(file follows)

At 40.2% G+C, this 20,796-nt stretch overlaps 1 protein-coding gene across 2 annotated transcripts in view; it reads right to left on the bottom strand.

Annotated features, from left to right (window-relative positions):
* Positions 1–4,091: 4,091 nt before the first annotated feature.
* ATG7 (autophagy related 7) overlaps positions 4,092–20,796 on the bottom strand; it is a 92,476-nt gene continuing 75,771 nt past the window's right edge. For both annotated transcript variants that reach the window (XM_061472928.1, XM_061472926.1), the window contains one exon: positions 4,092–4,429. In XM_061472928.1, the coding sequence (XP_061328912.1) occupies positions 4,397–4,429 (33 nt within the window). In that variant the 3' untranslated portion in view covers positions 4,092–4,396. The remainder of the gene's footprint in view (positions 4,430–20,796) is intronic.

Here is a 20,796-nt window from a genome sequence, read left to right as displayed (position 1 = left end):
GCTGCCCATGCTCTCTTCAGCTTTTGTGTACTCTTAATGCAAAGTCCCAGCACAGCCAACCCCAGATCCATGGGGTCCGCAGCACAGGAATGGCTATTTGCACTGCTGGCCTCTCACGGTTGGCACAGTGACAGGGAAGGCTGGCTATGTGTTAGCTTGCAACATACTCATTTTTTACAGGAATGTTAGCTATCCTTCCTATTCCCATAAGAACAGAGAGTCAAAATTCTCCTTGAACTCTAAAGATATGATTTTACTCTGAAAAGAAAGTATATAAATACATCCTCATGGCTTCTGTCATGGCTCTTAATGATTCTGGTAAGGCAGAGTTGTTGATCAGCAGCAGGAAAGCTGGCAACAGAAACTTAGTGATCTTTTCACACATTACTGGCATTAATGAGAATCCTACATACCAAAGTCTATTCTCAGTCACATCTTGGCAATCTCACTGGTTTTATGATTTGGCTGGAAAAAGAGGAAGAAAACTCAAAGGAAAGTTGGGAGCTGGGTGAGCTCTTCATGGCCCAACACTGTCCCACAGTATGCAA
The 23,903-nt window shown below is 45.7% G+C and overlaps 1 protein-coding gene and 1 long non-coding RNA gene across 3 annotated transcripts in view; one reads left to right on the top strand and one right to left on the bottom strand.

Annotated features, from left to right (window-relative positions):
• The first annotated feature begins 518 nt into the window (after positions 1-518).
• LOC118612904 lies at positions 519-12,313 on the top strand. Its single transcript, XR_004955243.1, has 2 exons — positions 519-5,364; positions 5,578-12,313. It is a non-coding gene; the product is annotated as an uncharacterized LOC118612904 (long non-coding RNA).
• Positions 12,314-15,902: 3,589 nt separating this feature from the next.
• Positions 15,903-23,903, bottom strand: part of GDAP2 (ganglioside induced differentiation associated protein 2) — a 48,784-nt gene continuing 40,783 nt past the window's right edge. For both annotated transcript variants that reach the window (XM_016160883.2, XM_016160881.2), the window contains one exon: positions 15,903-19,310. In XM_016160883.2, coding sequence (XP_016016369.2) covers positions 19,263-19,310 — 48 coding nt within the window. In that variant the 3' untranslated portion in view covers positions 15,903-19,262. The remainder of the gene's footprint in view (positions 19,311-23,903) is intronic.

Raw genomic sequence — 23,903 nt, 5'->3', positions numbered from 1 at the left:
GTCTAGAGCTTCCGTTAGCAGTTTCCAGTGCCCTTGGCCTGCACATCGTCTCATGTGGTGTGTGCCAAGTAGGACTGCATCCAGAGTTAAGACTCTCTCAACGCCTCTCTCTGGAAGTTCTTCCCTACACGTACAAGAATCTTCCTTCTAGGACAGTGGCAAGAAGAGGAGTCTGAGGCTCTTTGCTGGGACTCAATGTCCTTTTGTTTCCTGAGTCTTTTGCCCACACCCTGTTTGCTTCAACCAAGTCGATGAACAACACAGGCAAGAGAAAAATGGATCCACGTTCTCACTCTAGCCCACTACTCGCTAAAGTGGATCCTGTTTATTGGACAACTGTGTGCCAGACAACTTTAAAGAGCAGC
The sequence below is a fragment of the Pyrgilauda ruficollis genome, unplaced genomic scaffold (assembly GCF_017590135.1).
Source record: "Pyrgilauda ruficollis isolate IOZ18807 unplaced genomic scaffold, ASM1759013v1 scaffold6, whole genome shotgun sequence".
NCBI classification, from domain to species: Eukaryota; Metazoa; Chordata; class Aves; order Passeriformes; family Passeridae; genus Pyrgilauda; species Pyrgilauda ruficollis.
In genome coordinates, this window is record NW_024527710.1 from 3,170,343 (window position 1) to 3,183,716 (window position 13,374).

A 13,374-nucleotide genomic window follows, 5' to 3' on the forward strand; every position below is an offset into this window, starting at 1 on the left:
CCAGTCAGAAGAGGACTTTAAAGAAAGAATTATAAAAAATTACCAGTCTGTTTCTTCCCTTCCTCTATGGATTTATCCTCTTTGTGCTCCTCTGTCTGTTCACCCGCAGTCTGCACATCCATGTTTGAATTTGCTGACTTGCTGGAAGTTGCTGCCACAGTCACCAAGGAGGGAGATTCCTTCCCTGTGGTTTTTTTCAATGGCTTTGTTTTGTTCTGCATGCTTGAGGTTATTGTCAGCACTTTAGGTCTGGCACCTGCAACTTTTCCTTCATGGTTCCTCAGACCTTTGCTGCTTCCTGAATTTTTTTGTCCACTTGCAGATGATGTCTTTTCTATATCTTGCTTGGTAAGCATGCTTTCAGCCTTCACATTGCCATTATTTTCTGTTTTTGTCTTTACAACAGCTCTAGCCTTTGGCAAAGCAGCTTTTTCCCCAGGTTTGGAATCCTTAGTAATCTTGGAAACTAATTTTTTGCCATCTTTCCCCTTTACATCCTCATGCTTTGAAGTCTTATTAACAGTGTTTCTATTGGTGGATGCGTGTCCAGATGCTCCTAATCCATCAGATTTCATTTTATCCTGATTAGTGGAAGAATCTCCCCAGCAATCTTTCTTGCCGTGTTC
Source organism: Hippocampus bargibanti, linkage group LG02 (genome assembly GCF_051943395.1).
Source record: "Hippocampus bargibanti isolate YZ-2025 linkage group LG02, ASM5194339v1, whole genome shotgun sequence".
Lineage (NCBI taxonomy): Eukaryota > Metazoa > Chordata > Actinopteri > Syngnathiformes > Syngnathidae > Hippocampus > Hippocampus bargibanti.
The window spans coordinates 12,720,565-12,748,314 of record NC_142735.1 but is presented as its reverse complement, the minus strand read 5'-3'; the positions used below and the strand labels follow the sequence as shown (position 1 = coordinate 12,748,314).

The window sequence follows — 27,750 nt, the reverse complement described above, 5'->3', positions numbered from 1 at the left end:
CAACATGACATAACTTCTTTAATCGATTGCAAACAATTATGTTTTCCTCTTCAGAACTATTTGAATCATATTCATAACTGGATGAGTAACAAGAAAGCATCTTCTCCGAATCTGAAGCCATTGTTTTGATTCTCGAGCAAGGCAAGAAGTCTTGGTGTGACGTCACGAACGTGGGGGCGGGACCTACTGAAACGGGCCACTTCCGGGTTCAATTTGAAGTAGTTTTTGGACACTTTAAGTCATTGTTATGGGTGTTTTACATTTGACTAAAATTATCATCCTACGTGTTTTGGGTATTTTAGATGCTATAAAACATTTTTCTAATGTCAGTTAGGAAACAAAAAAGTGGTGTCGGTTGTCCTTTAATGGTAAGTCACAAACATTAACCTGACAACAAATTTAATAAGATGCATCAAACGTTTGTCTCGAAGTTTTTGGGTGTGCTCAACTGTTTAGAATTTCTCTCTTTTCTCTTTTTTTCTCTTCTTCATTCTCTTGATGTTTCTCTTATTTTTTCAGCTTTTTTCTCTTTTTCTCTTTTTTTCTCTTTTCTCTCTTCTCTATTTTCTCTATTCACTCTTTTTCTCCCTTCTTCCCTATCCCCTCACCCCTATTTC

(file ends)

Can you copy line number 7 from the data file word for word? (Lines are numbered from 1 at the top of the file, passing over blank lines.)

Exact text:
The 23,903-nt window shown below is 45.7% G+C and overlaps 1 protein-coding gene and 1 long non-coding RNA gene across 3 annotated transcripts in view; one reads left to right on the top strand and one right to left on the bottom strand.